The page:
Mentoring Appropriately

Tony raises the issue about the “liberal witch hunt” for child abusers. If the lawyers and legal affairs people with the diocese are all liberals, then I suppose the shoe fits. For the record, I didn’t make any suggestions for inappropriate private and suspicious behavior of adult to teen. My examples:

– Meetings of adult groups: Knights of Columbus, Daughters of Charity, or other meetings in which more than one adult would hopefully be accompanying more than one young person. Bringing a token teen to a meeting is not the recipe for success. It must be a group commitment carried out with the commitment of a significant portion of the individuals.

– Non-aligned adults can certainly attend school concerts, athletic events, plays, musicals, and the like. These are community events and young people I’ve known have always appreciated the support of their mentors.

– As for the other activities a mentor and youth can do together:  serving in a soup kitchen, going to liturgy or adoration: these are public activities in public places. The witch hunt, as Tony terms it, takes place when an adult takes a kid on an overnight trip, disappears into a room behind a closed door, engages in grooming and other behaviors that separate individuals from peers, families, and the public community of the Church.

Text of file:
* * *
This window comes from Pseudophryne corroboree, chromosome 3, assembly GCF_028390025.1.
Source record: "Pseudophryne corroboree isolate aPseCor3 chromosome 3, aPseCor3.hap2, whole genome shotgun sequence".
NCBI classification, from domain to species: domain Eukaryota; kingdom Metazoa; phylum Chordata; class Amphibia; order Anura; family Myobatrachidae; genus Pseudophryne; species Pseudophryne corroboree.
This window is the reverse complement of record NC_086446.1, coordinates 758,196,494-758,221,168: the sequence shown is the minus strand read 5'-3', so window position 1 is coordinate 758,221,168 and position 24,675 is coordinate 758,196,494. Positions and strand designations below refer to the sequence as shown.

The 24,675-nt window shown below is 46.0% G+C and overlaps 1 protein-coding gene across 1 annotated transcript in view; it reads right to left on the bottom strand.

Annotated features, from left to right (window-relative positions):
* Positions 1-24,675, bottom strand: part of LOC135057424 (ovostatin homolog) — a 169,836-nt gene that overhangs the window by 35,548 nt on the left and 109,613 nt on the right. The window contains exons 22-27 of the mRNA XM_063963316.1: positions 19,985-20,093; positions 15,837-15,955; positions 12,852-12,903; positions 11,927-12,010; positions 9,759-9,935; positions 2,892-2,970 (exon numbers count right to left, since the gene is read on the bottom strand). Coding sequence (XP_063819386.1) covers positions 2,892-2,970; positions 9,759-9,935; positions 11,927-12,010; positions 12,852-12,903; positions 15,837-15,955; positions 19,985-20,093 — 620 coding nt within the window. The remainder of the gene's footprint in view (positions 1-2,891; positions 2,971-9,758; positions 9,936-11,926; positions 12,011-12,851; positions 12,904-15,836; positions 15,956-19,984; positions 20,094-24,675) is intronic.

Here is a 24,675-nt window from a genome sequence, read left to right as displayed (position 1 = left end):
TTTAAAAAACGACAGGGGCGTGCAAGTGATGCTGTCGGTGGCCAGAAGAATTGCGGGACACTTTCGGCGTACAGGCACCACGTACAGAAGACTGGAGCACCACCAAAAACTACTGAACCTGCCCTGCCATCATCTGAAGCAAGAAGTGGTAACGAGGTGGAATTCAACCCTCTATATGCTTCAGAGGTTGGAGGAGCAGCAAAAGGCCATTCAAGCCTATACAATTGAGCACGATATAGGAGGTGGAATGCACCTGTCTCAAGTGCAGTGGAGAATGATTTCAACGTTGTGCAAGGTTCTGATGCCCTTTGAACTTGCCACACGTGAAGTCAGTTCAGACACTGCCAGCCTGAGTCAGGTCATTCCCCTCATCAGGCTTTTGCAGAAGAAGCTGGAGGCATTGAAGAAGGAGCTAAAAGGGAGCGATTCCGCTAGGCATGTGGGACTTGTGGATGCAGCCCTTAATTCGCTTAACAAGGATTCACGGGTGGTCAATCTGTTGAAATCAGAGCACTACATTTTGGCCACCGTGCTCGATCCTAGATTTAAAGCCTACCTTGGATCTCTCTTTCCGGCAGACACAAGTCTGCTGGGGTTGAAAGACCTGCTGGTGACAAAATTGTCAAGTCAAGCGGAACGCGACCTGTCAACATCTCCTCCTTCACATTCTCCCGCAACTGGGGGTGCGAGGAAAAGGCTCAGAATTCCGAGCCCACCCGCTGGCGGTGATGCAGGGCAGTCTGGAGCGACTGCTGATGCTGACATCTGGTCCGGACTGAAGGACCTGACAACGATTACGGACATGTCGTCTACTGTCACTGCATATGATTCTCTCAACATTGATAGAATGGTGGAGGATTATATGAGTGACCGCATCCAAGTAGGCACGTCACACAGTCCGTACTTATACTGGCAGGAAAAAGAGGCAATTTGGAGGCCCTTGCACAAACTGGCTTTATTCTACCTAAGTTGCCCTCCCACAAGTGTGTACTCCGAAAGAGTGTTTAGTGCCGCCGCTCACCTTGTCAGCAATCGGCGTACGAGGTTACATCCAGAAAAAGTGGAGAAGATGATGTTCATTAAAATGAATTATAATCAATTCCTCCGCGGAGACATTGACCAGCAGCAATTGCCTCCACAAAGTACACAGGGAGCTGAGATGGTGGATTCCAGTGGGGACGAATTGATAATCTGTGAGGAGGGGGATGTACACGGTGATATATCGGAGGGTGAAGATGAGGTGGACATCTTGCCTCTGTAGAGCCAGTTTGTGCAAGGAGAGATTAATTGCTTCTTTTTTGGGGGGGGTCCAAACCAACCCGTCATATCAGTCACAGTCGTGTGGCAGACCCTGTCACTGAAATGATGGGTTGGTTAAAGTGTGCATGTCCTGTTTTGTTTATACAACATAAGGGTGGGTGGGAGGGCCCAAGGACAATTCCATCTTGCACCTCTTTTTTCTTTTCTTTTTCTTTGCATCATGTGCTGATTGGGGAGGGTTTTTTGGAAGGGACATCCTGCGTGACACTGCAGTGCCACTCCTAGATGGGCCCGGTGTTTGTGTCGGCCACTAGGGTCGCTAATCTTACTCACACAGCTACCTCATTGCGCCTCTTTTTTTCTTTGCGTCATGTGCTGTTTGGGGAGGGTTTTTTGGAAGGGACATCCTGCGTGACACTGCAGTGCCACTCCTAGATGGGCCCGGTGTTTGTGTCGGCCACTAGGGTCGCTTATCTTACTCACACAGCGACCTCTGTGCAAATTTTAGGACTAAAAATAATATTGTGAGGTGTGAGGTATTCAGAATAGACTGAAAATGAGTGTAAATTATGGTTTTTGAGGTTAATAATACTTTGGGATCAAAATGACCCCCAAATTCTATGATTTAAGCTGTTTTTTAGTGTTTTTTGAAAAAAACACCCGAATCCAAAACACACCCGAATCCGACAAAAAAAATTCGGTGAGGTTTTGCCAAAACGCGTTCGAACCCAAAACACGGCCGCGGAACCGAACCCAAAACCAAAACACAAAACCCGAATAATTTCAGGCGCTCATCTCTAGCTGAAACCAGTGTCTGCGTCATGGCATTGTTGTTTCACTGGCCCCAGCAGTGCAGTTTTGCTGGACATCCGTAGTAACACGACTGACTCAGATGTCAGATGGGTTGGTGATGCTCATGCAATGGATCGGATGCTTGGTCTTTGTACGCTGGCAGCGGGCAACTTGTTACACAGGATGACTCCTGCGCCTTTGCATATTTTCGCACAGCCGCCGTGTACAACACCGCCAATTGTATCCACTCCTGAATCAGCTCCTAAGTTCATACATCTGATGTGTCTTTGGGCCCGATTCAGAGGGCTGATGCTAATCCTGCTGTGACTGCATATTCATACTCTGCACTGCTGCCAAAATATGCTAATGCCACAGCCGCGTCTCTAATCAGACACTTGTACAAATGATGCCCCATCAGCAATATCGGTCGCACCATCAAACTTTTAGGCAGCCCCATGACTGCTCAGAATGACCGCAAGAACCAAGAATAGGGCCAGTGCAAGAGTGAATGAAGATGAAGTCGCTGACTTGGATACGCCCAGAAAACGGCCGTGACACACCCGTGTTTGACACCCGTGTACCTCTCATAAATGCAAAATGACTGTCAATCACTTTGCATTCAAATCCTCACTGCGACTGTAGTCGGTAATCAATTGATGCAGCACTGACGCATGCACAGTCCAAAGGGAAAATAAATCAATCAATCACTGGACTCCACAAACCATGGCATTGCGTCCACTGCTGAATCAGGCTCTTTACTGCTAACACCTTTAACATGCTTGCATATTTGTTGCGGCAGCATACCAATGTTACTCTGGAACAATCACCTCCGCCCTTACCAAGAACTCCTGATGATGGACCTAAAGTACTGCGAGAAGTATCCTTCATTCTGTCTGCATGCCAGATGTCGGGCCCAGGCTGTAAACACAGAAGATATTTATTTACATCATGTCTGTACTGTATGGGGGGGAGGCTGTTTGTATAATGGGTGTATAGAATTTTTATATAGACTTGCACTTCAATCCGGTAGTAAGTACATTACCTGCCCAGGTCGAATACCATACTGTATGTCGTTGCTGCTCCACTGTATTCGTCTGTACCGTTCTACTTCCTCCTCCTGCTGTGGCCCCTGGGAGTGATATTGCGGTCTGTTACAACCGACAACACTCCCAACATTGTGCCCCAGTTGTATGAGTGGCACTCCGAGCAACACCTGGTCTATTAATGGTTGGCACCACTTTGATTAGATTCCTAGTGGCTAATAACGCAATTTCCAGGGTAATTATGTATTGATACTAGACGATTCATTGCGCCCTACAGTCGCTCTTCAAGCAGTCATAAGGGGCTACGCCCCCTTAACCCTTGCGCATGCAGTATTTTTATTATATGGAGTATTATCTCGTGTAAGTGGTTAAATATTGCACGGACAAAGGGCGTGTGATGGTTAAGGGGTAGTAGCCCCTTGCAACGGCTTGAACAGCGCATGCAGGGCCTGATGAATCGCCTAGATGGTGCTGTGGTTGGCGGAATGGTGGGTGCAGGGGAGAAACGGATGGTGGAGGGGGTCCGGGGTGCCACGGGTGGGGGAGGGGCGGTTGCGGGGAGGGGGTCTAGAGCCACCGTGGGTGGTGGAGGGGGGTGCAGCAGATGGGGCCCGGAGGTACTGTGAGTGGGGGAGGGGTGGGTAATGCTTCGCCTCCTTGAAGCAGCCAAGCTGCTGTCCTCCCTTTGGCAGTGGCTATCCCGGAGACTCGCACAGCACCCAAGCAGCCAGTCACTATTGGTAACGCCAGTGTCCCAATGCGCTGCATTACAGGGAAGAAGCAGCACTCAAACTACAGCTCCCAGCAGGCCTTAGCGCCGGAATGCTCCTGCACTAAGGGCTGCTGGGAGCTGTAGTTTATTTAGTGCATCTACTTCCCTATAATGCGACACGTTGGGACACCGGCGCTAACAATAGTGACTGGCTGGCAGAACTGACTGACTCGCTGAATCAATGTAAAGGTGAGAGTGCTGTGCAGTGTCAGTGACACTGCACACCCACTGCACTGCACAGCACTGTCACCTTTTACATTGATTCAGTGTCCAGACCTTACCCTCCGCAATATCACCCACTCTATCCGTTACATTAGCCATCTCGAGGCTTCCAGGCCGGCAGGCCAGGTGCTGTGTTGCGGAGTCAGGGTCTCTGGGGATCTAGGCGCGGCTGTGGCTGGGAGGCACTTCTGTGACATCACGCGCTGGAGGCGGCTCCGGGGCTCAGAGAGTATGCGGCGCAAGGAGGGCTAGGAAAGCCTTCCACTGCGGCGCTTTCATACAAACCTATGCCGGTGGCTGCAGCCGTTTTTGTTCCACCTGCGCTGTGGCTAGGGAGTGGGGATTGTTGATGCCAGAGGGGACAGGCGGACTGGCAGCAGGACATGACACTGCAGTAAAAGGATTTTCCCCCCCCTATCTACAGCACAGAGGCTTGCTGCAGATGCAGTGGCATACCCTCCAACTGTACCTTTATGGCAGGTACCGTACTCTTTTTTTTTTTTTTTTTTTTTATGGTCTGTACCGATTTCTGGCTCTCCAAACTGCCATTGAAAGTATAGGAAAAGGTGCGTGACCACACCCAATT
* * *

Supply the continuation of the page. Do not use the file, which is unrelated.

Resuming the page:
Safeguarding kids from sexual predators isn’t rocket science. It also doesn’t mean the end of the world for adult-child or adult-teen interaction. Guidelines for protecting young people have changed my practices very little. I’ve always worked with liturgy-interested young people in open places: naves, sanctuaries, rooms with open doors and other adults present. No one-on-one’s in my office, my car, in closets, behind closed doors, or out-of-the-way places.

Standards for appropriate behavior shouldn’t faze anybody who is serious about helping young people.


About catholicsensibility

Todd lives in the Pacific Northwest, serving a Catholic parish as a lay minister.
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One Response to Mentoring Appropriately

  1. It’s said that Billy Graham would never even ride in an elevator alone with another woman. For him, it may have been mostly a means of avoiding the occasion of sin, but it also removed ANY impression of impropriety. A good example to follow.

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